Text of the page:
You have a sure winner if you employ both rules – but that’s not always possible. It depends on a lot of factors. BUT you can always employ one of them. Most companies employ can only employ one.

Eating at McDonald’s is about the experience, not the end result. The end result usually leaves most people feeling guilty. Same with drinking Coke, it’s about the experience. Drinking Diet Coke however, is about the experience, but it’s also positioned in a way that ‘it’s not that bad… don’t feel guilty… because it’s diet Coke!’.

Sometimes real-estate agents aren’t able to guarantee that their clients will get the house of their dreams, but if the clients know that the real-estate agent’s service is extremely pleasant and that he or she will try their best, etc…. if their clients know the experience dealing with the agent will be a comfortable process… that’s enough for the clients to give the agent their business. But what if the agent has a successful history and can promise the client what they want, PLUS promise a pleasant experience as they work together? How easy would it be for the agent to build his or her brand? Others would actually build it for them.

I started writing this post to explain the psychology behind how consumers view obstacles and what that means for your brand marketing strategy – but it took a little turn.  In the next post you’ll learn 2 ways consumer’s react to obstacles and how by knowing this, you can be sure to INSTANTLY and significantly prevent a reduction in brand equity.

More importantly, you will learn how to leverage human psychology to build a brand that lives in your consumer’s mind… because that’s what Brand Marketing Psychology is all about.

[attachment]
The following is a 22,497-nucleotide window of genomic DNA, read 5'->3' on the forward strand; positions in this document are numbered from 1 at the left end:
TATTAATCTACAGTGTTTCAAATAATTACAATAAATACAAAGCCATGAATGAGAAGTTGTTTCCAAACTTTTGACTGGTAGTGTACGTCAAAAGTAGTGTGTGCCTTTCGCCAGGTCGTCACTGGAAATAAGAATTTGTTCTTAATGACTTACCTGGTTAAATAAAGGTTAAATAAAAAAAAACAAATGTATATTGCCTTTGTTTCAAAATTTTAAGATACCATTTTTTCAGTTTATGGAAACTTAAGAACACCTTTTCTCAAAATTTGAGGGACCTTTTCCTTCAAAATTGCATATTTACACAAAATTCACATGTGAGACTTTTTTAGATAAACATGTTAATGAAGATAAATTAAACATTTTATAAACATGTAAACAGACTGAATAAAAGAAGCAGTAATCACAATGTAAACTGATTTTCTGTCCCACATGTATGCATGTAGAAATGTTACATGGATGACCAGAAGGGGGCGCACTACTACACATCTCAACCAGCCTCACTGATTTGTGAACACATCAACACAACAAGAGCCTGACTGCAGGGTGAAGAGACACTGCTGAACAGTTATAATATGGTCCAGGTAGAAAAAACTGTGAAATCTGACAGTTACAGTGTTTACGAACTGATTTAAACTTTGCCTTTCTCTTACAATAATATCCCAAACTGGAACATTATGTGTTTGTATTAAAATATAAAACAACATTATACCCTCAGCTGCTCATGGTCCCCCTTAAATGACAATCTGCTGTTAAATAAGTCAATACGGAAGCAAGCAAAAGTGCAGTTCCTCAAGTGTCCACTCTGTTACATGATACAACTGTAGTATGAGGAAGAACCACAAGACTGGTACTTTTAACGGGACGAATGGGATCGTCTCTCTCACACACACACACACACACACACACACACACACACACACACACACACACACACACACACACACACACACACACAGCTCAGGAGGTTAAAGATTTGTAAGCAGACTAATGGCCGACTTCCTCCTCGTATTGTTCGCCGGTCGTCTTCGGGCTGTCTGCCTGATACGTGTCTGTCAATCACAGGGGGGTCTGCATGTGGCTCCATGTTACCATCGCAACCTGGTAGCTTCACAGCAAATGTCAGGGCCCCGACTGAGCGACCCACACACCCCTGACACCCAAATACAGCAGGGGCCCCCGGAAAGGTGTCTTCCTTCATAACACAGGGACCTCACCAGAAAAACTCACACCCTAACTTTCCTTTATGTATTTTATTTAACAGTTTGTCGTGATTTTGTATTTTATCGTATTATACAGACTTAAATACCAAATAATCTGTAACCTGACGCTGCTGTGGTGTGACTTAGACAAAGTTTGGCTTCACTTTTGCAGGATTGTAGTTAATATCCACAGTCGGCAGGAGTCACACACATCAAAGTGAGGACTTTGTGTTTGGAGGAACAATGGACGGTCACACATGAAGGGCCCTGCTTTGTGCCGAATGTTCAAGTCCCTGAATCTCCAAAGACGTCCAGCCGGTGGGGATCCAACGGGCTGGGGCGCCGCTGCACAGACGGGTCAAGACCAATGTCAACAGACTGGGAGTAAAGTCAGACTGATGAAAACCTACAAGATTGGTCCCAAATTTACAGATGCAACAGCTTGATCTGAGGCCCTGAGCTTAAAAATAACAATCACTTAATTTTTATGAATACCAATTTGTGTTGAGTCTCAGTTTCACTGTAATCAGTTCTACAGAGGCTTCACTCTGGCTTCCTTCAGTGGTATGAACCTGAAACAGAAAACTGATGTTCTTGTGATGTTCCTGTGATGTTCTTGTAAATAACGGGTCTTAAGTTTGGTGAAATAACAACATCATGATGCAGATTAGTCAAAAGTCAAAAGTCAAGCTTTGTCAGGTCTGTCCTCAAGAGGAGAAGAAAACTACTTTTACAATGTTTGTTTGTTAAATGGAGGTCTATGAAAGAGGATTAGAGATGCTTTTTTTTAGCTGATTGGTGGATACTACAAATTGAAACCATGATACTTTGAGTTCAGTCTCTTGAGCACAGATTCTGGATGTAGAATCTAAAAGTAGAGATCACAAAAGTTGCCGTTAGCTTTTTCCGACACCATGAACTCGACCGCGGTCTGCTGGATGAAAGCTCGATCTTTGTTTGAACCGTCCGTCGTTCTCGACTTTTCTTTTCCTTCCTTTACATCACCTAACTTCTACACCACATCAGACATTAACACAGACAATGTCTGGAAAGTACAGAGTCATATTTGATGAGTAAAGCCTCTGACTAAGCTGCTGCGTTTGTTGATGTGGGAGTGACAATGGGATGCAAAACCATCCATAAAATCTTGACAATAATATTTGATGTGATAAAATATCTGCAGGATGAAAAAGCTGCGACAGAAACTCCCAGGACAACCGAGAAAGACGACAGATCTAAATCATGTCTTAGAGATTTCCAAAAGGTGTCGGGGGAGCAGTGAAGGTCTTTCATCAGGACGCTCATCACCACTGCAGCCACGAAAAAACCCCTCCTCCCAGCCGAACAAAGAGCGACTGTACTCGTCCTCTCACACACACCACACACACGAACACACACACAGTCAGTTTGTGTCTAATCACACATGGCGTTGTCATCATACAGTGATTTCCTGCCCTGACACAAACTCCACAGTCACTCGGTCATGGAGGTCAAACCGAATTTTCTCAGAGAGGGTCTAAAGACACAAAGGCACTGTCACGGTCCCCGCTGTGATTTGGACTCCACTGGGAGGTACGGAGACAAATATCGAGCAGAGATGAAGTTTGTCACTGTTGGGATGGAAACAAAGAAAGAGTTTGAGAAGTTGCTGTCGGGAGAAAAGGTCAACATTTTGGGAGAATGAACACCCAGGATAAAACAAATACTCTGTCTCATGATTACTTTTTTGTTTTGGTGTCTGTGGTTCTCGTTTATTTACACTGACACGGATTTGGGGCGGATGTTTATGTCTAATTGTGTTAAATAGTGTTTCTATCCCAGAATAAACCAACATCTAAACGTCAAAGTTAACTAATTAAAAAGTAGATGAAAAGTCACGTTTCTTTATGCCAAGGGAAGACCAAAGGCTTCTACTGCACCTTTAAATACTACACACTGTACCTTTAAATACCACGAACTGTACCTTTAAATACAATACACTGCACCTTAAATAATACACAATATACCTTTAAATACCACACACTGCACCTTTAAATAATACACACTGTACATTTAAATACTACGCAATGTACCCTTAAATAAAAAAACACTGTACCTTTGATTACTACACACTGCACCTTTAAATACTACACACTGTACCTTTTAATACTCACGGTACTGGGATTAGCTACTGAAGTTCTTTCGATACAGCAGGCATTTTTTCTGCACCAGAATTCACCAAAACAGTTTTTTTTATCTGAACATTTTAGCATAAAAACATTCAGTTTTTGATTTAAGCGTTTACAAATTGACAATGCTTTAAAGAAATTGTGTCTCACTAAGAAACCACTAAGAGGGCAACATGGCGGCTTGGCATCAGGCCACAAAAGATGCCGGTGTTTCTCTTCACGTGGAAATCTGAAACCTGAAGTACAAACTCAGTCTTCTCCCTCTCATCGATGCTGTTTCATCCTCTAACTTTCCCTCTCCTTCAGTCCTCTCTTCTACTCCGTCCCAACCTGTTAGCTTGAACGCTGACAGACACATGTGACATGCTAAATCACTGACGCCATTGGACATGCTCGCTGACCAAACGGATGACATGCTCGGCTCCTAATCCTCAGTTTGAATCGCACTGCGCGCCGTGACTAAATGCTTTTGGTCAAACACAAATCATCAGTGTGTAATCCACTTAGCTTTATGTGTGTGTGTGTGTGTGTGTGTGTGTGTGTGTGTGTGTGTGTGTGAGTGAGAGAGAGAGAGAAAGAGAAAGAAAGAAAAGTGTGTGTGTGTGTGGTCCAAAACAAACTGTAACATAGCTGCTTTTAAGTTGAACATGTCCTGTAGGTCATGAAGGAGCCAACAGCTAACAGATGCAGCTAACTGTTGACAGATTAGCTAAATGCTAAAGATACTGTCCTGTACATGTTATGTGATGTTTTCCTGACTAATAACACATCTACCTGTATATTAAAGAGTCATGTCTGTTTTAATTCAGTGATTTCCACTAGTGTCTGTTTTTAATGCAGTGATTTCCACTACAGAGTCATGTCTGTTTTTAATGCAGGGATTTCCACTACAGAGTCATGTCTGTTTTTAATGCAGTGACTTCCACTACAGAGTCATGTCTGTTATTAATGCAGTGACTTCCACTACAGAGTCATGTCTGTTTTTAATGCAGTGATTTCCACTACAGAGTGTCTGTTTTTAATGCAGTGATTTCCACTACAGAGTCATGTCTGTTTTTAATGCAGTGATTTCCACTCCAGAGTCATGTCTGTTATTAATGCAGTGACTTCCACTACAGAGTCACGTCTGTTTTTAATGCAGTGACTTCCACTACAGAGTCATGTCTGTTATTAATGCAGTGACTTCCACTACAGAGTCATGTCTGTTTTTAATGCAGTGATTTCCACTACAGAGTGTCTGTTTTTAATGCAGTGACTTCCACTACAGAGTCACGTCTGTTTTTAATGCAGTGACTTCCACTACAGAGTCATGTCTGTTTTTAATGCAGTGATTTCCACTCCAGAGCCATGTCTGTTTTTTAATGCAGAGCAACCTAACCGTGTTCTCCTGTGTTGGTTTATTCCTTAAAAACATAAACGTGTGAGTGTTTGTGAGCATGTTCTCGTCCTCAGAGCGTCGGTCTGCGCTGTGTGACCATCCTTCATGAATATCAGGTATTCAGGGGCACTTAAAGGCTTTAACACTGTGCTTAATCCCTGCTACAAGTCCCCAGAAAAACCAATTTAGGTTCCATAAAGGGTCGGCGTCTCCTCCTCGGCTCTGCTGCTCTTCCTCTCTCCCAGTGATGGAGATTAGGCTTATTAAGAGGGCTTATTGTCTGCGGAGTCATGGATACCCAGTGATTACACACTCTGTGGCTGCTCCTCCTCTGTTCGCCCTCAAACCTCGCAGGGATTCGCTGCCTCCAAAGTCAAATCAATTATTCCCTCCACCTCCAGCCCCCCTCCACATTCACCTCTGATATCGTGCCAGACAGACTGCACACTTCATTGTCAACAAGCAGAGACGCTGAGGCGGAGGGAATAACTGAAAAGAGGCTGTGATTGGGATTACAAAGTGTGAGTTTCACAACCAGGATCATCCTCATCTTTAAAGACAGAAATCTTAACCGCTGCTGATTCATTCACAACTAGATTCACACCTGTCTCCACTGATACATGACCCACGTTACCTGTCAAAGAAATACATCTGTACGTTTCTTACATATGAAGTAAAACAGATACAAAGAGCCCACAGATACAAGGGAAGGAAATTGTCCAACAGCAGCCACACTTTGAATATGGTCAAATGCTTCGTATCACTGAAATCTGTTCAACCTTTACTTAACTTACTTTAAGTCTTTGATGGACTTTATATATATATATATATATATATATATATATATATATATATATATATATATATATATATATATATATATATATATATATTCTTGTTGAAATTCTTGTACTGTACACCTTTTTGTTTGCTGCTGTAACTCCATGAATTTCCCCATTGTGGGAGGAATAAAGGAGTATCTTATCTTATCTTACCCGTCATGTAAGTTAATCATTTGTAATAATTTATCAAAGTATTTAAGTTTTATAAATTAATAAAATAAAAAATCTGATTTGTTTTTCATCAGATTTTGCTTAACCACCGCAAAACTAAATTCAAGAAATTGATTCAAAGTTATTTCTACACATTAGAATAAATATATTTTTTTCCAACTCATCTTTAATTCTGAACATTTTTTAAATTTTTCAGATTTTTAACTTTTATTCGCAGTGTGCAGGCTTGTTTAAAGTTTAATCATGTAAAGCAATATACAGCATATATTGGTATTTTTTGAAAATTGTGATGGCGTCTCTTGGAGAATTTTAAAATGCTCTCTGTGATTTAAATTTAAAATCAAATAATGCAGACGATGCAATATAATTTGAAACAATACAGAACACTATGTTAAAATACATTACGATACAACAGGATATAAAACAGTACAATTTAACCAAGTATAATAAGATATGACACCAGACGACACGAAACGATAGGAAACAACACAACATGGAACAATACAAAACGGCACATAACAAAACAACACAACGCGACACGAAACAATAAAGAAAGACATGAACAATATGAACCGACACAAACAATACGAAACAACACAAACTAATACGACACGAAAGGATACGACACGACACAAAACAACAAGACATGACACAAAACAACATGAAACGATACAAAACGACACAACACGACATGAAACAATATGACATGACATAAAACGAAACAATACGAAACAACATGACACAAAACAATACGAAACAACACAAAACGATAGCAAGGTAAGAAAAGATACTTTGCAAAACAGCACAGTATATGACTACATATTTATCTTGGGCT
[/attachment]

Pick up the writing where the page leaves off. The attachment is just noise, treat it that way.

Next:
By Sam Pardhan

Hi, I'm Sam. I enjoy growing brands and businesses through sophisticated marketing methods. Over the years, I have contributed to the profitable growth of my own and many of my client's companies through the exact principles I write about on Brand Marketing Psychology. It is my hope that these marketing insights will also serve you in catapulting your business and marketing success to new heights.

One reply on “Branding Psychology Insights: How Consumers REALLY View Your Brand”

Here’s a recent discussion I had on LinkedIn regarding this article – it may be of value to you:


Stephen B.
Licensed Clinical Psychologist:

Thanks for this posting Sam! I’m a clinical psychologist currently working in the mental health field but am trying to find a career as a strategic planner with an advertising agency where I could apply my knowledge of psychology to generating consumer insights and assisting in creative development. I really enjoyed reading your post and am eager to explore your website which seems to have a lot of great information on the relevance of psychology in advertising/marketing. I hold a similar view to you regarding the consumer’s purchasing behavior, in that I believe consumers’ buy products/services for the emotionally desirable end result, rather than the product/service themselves. For instance, people buy golf balls that boast farther flight not because of the actual distance the golf ball travels, but because of how they anticipate they will feel when they out-drive their friends on the golf course. I also really liked your idea of the product/service as being a bridge between the consumer and their desired end result, but I was confused with the idea of the product/service then also being seen an obstacle. I view most products/services as a sort of conduit, or even a means to an end, not necessarily an obstacle between the consumer and their goal. And like you went onto say, some brands, like Apple, have been able to create products/services which in and of themselves provide a unique experience that is so rewarding to the user that the experience itself provides the emotionally desirable end result. So in that sense, not only does the iPhone allow you to call your mother to wish her a happy birthday which will make you feel good, but the process of using the iPhone to actually make the call is such a unique and fun experience that you receive an emotionally desirable end result before even speaking with your mother. I apologize for the length of my comment but I was excited to see your post and thought you had a lot of really interesting ideas on the psychology of branding!